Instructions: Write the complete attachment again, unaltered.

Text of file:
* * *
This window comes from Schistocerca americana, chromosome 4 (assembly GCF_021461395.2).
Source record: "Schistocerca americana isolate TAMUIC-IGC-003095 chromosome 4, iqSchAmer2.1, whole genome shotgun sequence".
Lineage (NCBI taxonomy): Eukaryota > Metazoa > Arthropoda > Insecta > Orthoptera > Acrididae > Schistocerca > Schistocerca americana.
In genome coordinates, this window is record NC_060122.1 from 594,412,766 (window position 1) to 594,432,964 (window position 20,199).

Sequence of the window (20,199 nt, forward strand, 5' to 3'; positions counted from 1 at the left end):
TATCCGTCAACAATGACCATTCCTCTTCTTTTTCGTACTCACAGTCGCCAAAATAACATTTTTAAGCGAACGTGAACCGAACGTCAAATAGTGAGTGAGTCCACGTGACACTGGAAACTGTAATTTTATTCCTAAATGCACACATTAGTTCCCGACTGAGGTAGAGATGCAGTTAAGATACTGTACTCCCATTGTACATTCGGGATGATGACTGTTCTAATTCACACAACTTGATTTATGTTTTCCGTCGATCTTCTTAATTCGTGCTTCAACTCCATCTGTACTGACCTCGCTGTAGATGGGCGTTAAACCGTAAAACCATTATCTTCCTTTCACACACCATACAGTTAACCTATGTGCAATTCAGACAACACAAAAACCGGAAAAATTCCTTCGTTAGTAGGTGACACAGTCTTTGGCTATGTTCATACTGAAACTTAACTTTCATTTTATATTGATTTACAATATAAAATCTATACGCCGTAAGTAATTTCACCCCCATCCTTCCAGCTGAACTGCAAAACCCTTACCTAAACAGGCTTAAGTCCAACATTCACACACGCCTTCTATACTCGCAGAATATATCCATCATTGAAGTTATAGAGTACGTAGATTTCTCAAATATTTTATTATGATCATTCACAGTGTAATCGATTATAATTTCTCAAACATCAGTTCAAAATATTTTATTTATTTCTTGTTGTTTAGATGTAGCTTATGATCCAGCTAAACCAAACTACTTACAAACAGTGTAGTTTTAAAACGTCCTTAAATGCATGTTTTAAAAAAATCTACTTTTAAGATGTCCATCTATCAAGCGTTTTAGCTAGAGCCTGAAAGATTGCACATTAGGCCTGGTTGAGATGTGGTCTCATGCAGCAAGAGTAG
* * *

This window comes from Schistocerca americana, chromosome 4 (assembly GCF_021461395.2).
Source record: "Schistocerca americana isolate TAMUIC-IGC-003095 chromosome 4, iqSchAmer2.1, whole genome shotgun sequence".
Lineage (NCBI taxonomy): Eukaryota > Metazoa > Arthropoda > Insecta > Orthoptera > Acrididae > Schistocerca > Schistocerca americana.
In genome coordinates, this window is record NC_060122.1 from 594,412,766 (window position 1) to 594,432,964 (window position 20,199).

Sequence of the window (20,199 nt, forward strand, 5' to 3'; positions counted from 1 at the left end):
TATCCGTCAACAATGACCATTCCTCTTCTTTTTCGTACTCACAGTCGCCAAAATAACATTTTTAAGCGAACGTGAACCGAACGTCAAATAGTGAGTGAGTCCACGTGACACTGGAAACTGTAATTTTATTCCTAAATGCACACATTAGTTCCCGACTGAGGTAGAGATGCAGTTAAGATACTGTACTCCCATTGTACATTCGGGATGATGACTGTTCTAATTCACACAACTTGATTTATGTTTTCCGTCGATCTTCTTAATTCGTGCTTCAACTCCATCTGTACTGACCTCGCTGTAGATGGGCGTTAAACCGTAAAACCATTATCTTCCTTTCACACACCATACAGTTAACCTATGTGCAATTCAGACAACACAAAAACCGGAAAAATTCCTTCGTTAGTAGGTGACACAGTCTTTGGCTATGTTCATACTGAAACTTAACTTTCATTTTATATTGATTTACAATATAAAATCTATACGCCGTAAGTAATTTCACCCCCATCCTTCCAGCTGAACTGCAAAACCCTTACCTAAACAGGCTTAAGTCCAACATTCACACACGCCTTCTATACTCGCAGAATATATCCATCATTGAAGTTATAGAGTACGTAGATTTCTCAAATATTTTATTATGATCATTCACAGTGTAATCGATTATAATTTCTCAAACATCAGTTCAAAATATTTTATTTATTTCTTGTTGTTTAGATGTAGCTTATGATCCAGCTAAACCAAACTACTTACAAACAGTGTAGTTTTAAAACGTCCTTAAATGCATGTTTTAAAAAAATCTACTTTTAAGATGTCCATCTATCAAGCGTTTTAGCTAGAGCCTGAAAGATTGCACATTAGGCCTGGTTGAGATGTGGTCTCATGCAGCAAGAGTAG